If you are a hard-core saltwater fishermen and don’t store your tackle after Christmas, there’s a good chance that you love to sight-fish for redfish on the flats back in sounds, bays and rivers along the coastline of both Carolinas.

After all, reds gang up in big schools and get in the skinniest water possible to avoid predation from bottlenose dolphin — which don’t have much else to eat during the winter. That’s where they’re all caught, right?

Well, maybe not all the time.

Rob Bennett, who runs Lowcountry Inshore Charters out of the Charleston suburb of John’s Island, S.C., said there’s another, very specific pattern that will produce plenty of winter reds, and nice ones, too.

“I love to go into small gutter creeks, maybe 10 to 20 yards wide at the mouth, because there will be deep holes either in front of or behind oyster mounds you find in the creek bends,” said Bennett (843-467-3777). “Those holes can be full of redfish, and you can really work on ’em.”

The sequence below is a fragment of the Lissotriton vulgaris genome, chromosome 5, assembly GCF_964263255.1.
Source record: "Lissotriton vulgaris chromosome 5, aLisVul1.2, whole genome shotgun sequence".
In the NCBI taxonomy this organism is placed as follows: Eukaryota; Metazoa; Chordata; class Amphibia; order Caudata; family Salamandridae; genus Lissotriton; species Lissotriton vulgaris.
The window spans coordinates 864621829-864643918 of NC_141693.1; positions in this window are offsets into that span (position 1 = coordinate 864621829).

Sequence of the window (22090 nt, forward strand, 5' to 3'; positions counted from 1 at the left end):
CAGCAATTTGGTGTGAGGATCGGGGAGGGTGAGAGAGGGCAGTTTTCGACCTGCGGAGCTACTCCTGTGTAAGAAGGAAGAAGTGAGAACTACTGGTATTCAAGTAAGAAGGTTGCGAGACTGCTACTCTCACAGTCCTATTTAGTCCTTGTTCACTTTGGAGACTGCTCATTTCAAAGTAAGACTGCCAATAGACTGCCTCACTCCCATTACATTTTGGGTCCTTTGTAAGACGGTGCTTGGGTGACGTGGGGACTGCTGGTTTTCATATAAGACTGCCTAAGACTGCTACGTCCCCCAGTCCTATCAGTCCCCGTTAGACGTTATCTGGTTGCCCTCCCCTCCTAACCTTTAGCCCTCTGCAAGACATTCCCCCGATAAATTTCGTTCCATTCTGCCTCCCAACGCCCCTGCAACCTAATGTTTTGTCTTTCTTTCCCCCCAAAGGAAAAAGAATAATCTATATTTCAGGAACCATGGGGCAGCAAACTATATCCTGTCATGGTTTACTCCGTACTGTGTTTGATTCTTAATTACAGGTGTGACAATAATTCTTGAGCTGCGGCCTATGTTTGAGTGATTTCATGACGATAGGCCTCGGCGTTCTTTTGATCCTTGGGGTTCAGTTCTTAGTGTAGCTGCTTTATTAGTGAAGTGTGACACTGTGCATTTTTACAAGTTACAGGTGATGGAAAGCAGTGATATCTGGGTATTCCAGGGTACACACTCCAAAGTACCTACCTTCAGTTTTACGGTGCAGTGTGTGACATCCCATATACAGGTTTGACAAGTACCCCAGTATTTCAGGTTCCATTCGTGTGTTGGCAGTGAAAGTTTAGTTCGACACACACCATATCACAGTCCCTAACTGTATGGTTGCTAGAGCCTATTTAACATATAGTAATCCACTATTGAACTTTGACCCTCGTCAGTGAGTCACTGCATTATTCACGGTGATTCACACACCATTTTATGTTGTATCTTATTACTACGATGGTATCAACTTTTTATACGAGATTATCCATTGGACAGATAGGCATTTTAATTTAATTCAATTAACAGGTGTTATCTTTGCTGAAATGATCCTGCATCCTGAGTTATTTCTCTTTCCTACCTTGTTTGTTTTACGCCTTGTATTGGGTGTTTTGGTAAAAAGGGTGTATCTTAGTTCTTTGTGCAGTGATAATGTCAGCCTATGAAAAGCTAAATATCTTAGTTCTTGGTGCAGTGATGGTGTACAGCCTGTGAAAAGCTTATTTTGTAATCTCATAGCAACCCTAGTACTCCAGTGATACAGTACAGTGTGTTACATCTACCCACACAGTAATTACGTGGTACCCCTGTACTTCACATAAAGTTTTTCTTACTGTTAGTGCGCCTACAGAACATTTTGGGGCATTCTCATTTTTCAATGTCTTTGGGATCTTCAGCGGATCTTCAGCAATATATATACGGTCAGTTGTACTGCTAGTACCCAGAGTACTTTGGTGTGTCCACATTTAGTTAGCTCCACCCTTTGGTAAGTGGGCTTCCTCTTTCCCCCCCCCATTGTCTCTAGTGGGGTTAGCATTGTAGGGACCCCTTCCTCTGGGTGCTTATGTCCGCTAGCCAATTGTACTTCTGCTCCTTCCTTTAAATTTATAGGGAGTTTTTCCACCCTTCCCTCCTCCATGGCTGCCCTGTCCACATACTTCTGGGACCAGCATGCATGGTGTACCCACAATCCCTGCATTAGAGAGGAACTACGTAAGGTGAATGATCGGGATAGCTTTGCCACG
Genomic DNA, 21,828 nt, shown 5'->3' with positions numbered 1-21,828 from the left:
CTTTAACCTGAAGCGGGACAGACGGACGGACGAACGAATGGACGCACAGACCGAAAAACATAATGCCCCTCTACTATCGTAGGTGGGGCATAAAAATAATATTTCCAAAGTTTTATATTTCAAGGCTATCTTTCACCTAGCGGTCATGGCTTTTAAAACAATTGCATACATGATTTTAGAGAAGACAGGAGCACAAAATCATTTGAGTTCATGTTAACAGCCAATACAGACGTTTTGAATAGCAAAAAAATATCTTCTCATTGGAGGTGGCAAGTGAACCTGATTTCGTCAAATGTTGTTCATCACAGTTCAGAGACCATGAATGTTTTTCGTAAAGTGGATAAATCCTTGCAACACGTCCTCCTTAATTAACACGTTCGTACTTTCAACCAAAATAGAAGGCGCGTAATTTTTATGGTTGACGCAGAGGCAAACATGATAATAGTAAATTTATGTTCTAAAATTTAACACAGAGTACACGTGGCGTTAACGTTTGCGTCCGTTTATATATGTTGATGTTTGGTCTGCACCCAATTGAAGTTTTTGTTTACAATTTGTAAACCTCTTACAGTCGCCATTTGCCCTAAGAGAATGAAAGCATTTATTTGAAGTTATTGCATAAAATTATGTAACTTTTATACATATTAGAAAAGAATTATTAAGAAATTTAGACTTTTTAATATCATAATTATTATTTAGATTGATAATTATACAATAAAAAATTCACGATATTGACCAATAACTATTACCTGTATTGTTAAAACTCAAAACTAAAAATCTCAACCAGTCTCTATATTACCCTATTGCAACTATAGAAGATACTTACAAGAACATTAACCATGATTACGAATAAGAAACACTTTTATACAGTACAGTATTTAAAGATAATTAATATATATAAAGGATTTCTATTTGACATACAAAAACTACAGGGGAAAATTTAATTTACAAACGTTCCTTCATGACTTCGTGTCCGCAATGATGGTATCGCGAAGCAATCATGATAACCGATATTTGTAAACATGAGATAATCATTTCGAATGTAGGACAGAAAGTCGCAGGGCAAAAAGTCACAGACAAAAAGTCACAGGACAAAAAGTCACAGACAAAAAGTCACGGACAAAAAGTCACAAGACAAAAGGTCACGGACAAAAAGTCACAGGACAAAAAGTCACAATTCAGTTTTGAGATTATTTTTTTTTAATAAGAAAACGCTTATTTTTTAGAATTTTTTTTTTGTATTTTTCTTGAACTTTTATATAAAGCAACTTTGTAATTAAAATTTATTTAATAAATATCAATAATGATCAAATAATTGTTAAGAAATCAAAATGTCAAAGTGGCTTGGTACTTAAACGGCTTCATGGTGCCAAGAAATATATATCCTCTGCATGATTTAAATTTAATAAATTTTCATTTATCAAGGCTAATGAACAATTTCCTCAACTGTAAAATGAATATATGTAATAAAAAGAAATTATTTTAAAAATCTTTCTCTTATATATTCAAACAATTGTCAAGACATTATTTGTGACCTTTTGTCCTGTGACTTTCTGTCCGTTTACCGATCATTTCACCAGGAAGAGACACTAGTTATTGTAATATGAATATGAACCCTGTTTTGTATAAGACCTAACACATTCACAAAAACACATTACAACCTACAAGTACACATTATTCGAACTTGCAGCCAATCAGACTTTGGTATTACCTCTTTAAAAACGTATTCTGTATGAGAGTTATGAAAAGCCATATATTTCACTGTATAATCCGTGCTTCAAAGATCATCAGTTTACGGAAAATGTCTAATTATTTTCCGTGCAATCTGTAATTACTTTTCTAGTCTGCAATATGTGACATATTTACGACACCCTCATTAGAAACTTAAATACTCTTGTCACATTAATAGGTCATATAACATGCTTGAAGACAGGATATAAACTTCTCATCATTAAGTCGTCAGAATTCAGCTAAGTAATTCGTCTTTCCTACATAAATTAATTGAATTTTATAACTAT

Bennett looks for gutter creeks that are close to big water, either the mouth of sounds, bays or rivers. He also looks for a creek mouth that’s got a big mud flat in front of it, because that makes it nearly impossible for a dolphin to get into the creek, and reds will feel safer.

“What happens is, on an outgoing tide, the reds will come out of these gutter creeks and get on the mud flats, and when the tide starts back in, they’ll go back into the creeks,” Bennett said. “They’ll get in those little deep holes and mill around, maybe 20 to 40 in a hole. I love to fish a soft-plastic, smoke/glitter grub on an 1/8- or 1/4-ounce jighead. And most of them are not small fish; they’ll be 5- to 8-pound fish.”

Bennett said it takes a boat with a very shallow draft to get back to these fish, but if you’ve got one, you can creek hop until you find the fish.

“They may be in one creek; the next one, maybe not,” Bennett said. “But you can go back in a creek, and you only have to go back about 100 yards and find that first deep hole. If they’re not there, you can go to the next creek, and they might be there.”